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Title:The influence of statistical regularity on perception
Author(s):Center, Evan
Director of Research:Beck, Diane M
Doctoral Committee Chair(s):Beck, Diane M
Doctoral Committee Member(s):Fabiani, Monica; Federmeier, Kara D; Gratton, Gabriele; Hummel, John E
Department / Program:Psychology
Discipline:Psychology
Degree Granting Institution:University of Illinois at Urbana-Champaign
Degree:Ph.D.
Genre:Dissertation
Subject(s):statistical regularity
perception
attention
predictive coding
time perception
ERP
N300
N3
Abstract:A traditional serial model of visual awareness begins with sensory input undergoing rudimentary processing in the peripheral nervous system, then traveling to the central nervous system’s subcortical structures and progressing through the visual cortex for progressively more complex forms of processing, and, only then, makes contact with memory systems. Recent models of visual awareness challenge both the sequence and linearity of this traditional model. In three sets of experiments I advocate for a recursive model whereby perception does not terminate in a memory representation but instead is dependent on a form of memory representation upfront, such that previously existing representations play an active role in shaping ongoing perception. I argue that experience builds a representation of statistical regularity of the environment into the brain and that the brain takes advantage of these learned representations when attempting to make sense of incoming stimuli. Experiment 1 replicates and expands upon previous research showing that statistically regular items are better perceived. Experiment 2 describes the effect of statistical regularity on time perception, whereby statistically regular items are perceived as lasting longer in duration than statistically irregular items. Finally, Experiment 3 asks whether processing of statistical regularity requires attention and provides evidence that the brain makes implicit distinctions based on statistical regularity even when attention is directed elsewhere.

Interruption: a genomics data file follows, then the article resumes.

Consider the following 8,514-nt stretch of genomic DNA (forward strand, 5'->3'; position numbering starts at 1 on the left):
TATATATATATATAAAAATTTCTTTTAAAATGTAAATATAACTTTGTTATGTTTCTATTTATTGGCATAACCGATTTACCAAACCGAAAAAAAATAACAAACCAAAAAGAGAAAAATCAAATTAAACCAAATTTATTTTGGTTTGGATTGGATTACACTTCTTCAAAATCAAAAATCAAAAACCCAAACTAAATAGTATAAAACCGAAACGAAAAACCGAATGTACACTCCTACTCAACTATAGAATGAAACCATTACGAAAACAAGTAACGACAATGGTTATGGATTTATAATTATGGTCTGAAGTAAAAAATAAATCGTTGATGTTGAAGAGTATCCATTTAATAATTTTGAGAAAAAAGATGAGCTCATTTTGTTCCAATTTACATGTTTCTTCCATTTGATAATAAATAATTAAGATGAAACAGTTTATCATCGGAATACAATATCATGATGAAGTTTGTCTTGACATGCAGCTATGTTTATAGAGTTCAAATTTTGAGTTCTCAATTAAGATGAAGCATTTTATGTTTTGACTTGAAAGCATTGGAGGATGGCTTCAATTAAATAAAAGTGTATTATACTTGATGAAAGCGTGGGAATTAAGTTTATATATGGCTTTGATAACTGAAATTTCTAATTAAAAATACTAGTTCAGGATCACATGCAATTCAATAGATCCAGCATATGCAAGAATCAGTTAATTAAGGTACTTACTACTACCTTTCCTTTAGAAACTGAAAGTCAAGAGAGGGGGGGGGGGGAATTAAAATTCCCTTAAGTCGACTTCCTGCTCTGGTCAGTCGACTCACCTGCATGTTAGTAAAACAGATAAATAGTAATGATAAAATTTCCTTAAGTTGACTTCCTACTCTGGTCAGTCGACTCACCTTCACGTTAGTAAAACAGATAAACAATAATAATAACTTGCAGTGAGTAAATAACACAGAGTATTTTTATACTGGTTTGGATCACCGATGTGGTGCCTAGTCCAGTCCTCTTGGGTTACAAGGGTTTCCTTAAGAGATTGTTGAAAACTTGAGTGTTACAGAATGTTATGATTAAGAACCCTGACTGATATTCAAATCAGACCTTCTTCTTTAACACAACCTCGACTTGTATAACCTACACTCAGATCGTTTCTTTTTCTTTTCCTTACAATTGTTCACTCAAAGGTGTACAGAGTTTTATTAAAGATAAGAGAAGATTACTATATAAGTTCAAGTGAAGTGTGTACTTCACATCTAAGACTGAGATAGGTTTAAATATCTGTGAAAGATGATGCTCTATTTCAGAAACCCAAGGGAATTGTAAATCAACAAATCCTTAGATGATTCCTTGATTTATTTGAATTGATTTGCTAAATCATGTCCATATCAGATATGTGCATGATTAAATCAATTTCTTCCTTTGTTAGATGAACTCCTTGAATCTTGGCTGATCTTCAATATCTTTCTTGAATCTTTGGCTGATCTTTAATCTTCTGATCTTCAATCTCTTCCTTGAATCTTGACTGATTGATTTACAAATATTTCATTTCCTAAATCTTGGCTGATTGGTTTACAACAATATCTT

Issue Date:2020-05-06
Type:Thesis
URI:http://hdl.handle.net/2142/108155
Rights Information:Copyright 2020 Evan Center
Date Available in IDEALS:2020-08-26
Date Deposited:2020-05


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